Hungry JYA-er eats stale baguette, experiences Deece-pair

Here is a picture of a frowning baguette. It haunts JYA students in Paris, demanding children in exchange for nourishment. Careful not to fall for its malicious ways, despite its charming face. Courtesy of picserver.

Do you aspire to study abroad during your junior year? Then, boy, am I here like a sad storm cloud to rain on your beautiful dreams. Just kidding. Please don’t be discouraged by my whining. Yes, this article is going to be me complaining about my JYA experience in Paris so far, but don’t worry too much. I’m barely a month in. Classes haven’t even started. (No classes yet? Why are you complaining again, Tanya?)

I merely want to give you a few insights and realistic words of advice, lest you still naively have your head in the clouds about how amazing studying abroad is going to be. Being an international student, my mindset before coming to Paris was “Pffff I’m already abroad at Vassar. I got this.” Man, was I wrong. If you think it’s all alcohol and parties with cute European dudes, travelling and using #wanderlust, there’s a chance you’re being unrealistic. I mean, that’s my opinion. If you’re one of those cool, outgoing people (to whom I look up in awe) who leave home every morning with a skip in their step, a twinkle in their eye, no meticulous plans and ready for a brand new day, then there’s a 75 percent chance you’ll have a more interesting time than I. There’s also a 95 percent chance you’ll use cheesy phrases like “I’m just going with the JYA flow” and “I’m trying to find myself” and “Abroad changed me. I belong abroad. I feel it in my soul.” Now I’ll start complaining for real.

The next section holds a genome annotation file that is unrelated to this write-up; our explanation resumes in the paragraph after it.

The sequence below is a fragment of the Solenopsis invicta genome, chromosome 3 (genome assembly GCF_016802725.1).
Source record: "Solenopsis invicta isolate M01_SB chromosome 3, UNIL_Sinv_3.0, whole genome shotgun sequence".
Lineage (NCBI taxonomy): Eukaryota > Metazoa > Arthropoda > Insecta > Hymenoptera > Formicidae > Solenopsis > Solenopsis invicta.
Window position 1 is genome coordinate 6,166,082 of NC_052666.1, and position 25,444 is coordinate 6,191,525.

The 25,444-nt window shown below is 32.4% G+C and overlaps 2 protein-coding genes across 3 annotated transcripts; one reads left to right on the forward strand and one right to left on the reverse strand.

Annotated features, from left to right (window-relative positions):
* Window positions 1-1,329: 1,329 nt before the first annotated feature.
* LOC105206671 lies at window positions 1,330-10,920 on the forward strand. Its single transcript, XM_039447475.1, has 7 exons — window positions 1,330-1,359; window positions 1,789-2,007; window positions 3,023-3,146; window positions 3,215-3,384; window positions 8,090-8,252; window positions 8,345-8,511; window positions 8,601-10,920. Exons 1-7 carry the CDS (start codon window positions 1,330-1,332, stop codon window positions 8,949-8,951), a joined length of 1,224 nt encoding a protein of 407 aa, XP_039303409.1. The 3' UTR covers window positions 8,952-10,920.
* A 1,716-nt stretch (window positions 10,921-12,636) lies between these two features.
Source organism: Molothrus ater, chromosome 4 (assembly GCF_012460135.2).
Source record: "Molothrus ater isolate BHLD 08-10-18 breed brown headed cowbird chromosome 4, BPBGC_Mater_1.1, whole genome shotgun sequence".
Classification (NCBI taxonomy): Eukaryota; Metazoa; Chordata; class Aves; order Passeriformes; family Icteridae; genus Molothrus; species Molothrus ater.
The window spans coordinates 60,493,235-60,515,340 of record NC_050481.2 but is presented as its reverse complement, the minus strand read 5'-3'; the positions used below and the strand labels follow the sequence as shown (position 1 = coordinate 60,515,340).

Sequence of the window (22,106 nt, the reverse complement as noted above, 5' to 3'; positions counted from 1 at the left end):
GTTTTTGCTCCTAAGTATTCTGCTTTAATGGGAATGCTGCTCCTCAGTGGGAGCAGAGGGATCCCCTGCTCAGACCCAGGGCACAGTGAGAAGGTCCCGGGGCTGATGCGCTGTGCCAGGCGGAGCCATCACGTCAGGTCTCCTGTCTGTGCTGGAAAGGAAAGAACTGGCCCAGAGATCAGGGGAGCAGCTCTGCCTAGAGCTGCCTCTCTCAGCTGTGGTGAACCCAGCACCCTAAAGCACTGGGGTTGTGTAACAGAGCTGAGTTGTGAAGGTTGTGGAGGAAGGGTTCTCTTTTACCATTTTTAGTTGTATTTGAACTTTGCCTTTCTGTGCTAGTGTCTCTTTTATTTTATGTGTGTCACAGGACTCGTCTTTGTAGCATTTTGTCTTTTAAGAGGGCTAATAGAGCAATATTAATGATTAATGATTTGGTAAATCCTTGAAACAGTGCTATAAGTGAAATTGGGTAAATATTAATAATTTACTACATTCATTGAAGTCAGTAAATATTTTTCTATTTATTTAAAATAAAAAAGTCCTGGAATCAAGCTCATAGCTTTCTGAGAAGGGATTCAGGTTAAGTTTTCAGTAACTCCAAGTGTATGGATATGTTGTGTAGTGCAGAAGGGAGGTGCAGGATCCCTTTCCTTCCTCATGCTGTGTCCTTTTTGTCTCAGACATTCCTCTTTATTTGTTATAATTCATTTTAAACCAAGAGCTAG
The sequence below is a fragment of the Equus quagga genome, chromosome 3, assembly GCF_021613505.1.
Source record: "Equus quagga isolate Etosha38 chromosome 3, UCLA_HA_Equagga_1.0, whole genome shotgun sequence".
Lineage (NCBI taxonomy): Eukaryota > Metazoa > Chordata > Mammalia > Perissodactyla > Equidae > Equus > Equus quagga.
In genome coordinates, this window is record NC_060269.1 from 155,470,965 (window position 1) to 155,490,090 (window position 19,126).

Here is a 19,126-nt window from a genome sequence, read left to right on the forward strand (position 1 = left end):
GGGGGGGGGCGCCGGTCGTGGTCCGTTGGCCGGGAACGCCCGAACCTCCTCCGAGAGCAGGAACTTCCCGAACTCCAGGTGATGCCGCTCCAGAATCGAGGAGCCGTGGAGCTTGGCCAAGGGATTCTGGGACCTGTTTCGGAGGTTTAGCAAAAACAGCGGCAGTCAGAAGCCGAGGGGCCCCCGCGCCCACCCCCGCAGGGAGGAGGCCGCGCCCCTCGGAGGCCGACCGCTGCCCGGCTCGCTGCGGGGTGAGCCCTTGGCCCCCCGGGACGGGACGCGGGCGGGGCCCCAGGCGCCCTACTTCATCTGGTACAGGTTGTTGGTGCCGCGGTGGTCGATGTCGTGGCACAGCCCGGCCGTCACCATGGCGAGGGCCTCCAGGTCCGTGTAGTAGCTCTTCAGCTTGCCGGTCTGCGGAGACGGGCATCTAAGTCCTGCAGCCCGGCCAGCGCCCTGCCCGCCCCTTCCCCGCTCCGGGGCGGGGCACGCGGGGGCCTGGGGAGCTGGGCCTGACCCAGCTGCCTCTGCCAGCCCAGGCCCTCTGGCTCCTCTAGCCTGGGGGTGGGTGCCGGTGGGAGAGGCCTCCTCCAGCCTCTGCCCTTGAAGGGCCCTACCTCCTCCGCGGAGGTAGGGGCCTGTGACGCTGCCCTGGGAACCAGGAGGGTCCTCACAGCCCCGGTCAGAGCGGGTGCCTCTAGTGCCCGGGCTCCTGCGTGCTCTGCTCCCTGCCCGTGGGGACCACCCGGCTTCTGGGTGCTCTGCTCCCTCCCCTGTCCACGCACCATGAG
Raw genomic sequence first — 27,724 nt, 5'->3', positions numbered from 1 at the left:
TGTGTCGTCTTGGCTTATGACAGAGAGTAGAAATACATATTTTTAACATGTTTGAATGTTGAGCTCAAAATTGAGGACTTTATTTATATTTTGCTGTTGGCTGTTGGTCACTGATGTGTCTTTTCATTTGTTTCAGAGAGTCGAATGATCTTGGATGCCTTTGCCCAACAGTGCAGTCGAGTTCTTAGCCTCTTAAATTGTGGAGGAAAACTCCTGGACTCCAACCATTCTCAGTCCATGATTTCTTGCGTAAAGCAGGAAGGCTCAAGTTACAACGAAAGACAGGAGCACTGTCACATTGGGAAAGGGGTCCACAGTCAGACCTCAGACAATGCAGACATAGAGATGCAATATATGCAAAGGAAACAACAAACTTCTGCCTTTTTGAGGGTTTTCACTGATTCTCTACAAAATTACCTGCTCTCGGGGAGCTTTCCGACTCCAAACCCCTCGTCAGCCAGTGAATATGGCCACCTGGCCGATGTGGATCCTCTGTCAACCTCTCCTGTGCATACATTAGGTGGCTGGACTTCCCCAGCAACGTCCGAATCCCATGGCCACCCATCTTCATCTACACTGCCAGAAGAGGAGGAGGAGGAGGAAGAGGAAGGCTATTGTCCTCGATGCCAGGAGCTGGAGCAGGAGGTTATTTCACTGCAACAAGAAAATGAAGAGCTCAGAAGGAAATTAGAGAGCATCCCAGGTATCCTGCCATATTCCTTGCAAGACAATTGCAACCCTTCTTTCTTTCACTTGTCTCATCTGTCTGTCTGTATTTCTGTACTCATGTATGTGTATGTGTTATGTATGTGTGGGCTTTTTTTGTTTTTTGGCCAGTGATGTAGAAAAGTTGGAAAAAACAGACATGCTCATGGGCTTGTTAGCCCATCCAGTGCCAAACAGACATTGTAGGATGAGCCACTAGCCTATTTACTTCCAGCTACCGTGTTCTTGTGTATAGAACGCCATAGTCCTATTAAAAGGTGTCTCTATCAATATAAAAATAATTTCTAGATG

1) If you like amusement parks, go study abroad, because JYA can be an emotional rollercoaster. Sometimes new places excite you, but sometimes you are incredibly homesick (Vassar-sick, in my case). Sometimes you feel good about meeting new people and making friends. But then it hits you that your closest friends are what a million miles away. You feel truly lonely. You start dramatically gazing out windows on subway rides. Your life becomes a music video. You start contemplating why humans have an innate need for companionship. You become a philosopher. However, you can benefit from your sadness and become an artist. The other day I wrote a free-verse poem on sadness. It was garbage, but I could feel every word. Uh-oh. I’m turning emo.

2) Saving money? You have a better chance of saving the country from the unskilled orange hands of Donald Trump. You heard me right. Your lunch can be a boring baguette sandwich that costs a decent €4. Sometimes it can cost a kidney, a piece of your soul and your first-born child (maybe even your second-born). Plus, dollar-to-euro conversions are harder than you think. If you’re someone like me, who has the need to control every penny of spending, well, you can’t. It’s too much math. Just give up and go eat a baguette.

3) Speaking of food, a warning: You’ll probably start missing the Deece. No, I’m not high. You’ll realize you don’t know how to cook, but you have to cook anyway. Sometimes your pasta turns out lumpy. You’ll eat eggs for dinner because that’s all you can cook. Sometimes you have to give up and eat a raw tomato and a baguette. You see why I miss the Deece? I’m filled with Deece-pair. (Side note: One of my main JYA gains so far is all of the puns I’ve made. Seek and I shall share!)